Interarrival Time (A) Service Time (B)

Common Distributions

D: Deterministic M: [Negative] Exponential Distribution Ek: kth-order Erlang Distribution Hk: kth-order Hyperexponential Distribution G: general Distribution

Chulalongkorn University

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M/M/1

For example, M/M/1 queuing system refers to the queuing system that has

Times between arrivals are exponentially distributed

Service times for customers are exponentially distributed

One server

Chulalongkorn University

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Exponential Distribution

Unsymmetrical distribution

2.5 2

=2

1.5 f(t) 1 0.5 0 0 1 2 t 3 4

E(T) = 1/ = 0.5

Chulalongkorn University

f(t) = e-t

t >= 0

23

Example

If the interarrival time is exponentially distributed and its mean interarrival time is 0.5 min (arrival rate = 2 customers/min)

Customers arrive on average every 0.5 minute ~2/3 of the customers arrive less than 0.5 minute apart ~1/3 of the customers arrive more than 0.5 minute apart

Chulalongkorn University

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The probability distribution of the remaining time until the next event (e.g., arrival) occurs is always the same, regardless of how much time has passed (i.e., it does not remember how much time has passed)

If the interarrival time of a bus is exponentially distributed, then this property implies that the probability that a bus will arrive in the next minute is the same no matter how long you have waited at the bus stop

Chulalongkorn University

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If the interarrival time is exponentially distributed with parameter , then the number of arrivals (e.g., customers) (X) in a specified length of time T has a Poisson distribution with parameter T

e-T(T)n Prob(X = n) = n!

Chulalongkorn University Manoj Lohatepanont 2007 26

Poisson Distribution

We can use Poisson distribution to verify our assumption of exponentially distributed interarrival time

By comparing the number of users that arrive for service during a specific period of time with the number that the Poisson distribution suggests

Chulalongkorn University

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Quantities of Interest

L = Expected number of users in the system Lq = Expected number of users in the queue W = Expected system occupancy time Wq = Expected waiting time in the queue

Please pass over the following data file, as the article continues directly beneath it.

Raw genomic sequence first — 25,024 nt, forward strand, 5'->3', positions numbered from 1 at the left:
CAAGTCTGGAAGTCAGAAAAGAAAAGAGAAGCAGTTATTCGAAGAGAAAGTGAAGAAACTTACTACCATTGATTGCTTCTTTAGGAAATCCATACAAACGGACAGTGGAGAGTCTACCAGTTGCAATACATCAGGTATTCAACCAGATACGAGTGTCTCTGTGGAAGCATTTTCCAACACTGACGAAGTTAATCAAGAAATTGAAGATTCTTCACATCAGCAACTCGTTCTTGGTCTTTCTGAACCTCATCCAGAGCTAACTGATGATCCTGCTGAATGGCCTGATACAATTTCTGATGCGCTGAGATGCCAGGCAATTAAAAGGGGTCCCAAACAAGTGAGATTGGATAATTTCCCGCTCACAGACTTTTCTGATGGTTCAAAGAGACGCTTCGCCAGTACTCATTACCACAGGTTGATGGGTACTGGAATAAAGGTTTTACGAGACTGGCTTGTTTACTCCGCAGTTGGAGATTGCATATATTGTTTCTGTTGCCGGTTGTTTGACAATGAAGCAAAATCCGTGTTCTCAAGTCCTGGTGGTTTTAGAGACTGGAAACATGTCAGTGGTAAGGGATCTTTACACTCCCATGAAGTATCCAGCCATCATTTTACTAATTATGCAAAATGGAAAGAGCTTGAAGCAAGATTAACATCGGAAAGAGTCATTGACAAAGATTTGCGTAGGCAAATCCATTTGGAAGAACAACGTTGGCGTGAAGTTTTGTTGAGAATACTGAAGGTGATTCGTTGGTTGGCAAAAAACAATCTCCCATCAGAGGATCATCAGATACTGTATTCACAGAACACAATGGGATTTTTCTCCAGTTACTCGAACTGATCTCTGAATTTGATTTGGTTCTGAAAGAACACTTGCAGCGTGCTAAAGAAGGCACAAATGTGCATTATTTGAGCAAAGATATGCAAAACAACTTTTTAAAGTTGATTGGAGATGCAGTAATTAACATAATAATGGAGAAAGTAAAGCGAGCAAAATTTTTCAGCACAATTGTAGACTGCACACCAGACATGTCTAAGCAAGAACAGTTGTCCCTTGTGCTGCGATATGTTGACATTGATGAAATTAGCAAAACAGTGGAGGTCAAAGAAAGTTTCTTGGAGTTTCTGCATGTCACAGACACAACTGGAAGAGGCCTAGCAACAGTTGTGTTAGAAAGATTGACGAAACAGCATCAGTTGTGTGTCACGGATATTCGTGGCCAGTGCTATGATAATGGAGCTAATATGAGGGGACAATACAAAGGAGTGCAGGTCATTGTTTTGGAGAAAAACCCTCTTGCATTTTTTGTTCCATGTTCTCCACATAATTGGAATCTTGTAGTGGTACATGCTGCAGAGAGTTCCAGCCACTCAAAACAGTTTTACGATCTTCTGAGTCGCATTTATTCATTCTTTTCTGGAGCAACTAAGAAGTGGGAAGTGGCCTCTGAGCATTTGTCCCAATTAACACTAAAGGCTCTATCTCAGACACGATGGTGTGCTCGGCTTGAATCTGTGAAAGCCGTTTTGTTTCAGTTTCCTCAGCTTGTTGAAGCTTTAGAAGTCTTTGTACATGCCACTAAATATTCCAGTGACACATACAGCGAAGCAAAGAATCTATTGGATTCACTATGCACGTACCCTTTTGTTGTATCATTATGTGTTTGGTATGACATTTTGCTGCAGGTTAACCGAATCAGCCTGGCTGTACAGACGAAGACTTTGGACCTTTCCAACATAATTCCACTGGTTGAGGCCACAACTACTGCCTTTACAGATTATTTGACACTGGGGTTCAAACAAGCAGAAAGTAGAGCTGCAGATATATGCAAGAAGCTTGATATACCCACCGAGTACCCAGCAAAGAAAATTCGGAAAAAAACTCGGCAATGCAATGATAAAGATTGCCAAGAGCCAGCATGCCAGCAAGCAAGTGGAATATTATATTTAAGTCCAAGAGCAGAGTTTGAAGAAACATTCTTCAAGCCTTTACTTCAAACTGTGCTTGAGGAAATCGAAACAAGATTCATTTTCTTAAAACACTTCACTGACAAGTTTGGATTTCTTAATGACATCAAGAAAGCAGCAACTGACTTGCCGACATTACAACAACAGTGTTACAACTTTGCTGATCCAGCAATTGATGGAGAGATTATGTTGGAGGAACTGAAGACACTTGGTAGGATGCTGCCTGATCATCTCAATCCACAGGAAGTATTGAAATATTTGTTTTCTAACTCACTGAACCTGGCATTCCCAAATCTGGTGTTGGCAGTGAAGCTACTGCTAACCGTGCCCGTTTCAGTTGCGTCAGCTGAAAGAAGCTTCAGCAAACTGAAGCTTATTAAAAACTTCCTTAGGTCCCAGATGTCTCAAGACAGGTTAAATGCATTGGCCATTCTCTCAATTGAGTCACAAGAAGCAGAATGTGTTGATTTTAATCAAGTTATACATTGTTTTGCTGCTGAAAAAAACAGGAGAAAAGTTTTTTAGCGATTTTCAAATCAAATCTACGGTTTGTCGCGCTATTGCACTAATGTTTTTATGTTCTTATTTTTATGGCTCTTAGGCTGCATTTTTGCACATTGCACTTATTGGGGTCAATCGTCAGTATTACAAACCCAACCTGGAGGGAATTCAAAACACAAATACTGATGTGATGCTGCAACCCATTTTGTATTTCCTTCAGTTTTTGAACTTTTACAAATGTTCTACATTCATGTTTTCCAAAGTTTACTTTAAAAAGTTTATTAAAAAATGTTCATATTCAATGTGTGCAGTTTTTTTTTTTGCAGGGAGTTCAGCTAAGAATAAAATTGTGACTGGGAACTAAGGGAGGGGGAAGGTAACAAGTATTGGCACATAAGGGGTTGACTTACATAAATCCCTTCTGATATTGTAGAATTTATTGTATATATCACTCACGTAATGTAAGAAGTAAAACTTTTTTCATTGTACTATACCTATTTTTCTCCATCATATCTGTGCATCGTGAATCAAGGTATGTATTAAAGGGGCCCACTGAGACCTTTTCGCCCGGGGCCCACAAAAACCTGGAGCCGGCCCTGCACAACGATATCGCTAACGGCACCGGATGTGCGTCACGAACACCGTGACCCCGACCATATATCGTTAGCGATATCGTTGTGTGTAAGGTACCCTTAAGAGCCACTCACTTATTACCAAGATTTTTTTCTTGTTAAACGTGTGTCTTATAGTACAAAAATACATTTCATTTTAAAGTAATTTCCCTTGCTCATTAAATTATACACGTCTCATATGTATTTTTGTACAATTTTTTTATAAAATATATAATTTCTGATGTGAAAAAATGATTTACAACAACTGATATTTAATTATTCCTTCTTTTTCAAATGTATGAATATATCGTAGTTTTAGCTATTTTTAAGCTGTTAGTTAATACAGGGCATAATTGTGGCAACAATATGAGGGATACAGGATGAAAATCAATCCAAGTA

Chulalongkorn University

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Basic Characteristics

Utilization

= s

L = nPn

n =0

Manoj Lohatepanont 2007 29

Chulalongkorn University

Littles Law

John D.C. Little at MIT is generally credited with being the first to prove these steady-state relationships formally in 1961

L = W Lq = Wq

Chulalongkorn University Manoj Lohatepanont 2007 30

M/M/1

Assumptions

Interarrival time is exponentially distributed Service time is exponentially distributed One Server FCFS

Chulalongkorn University

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M/M/1

Pn = (1 )

Therefore, the expected number of users in the system (at steady state) is

L = nPn = n(1 ) =

n n =0 n =0

32

Chulalongkorn University

M/M/1

Once L is known all other quantities of interest can be computed from Littles Law and the following relationships

W = Wq + 1

L = Lq +

These equations are bridges between the two equations in Littles Law

Manoj Lohatepanont 2007 33

Chulalongkorn University

M/M/1

Results can be summarized as follows 1 W= L= 2 Wq = Lq = ( ) ( ) Note also that the probability that the system is idle is P0 = 1

Chulalongkorn University

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Example 1

At a small grocery store, customers arrive according to Poisson process with a mean of 15 customers per hour. The length of time it takes to checkout is exponentially distributed with mean equals 3 minutes.

M/M/1 = 15 customer/hr = 20 customer/hr

Chulalongkorn University

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Example 1

Compute

1 P0 = 1 0.25 = 0.75

Chulalongkorn University

36

Example 1

P0 = 1 0.75 = 0.25

1 P = (1 0.75)0.75 = 0.1875 1

Chulalongkorn University Manoj Lohatepanont 2007 37

Example 1

2 Lq = ( )

152 225 Lq = = = 2.25 20(20 15) 100

Chulalongkorn University

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Example 1

Suppose it costs the operator 3 Baht for each minute that a customer spends waiting in the queue. What is the average cost per customer?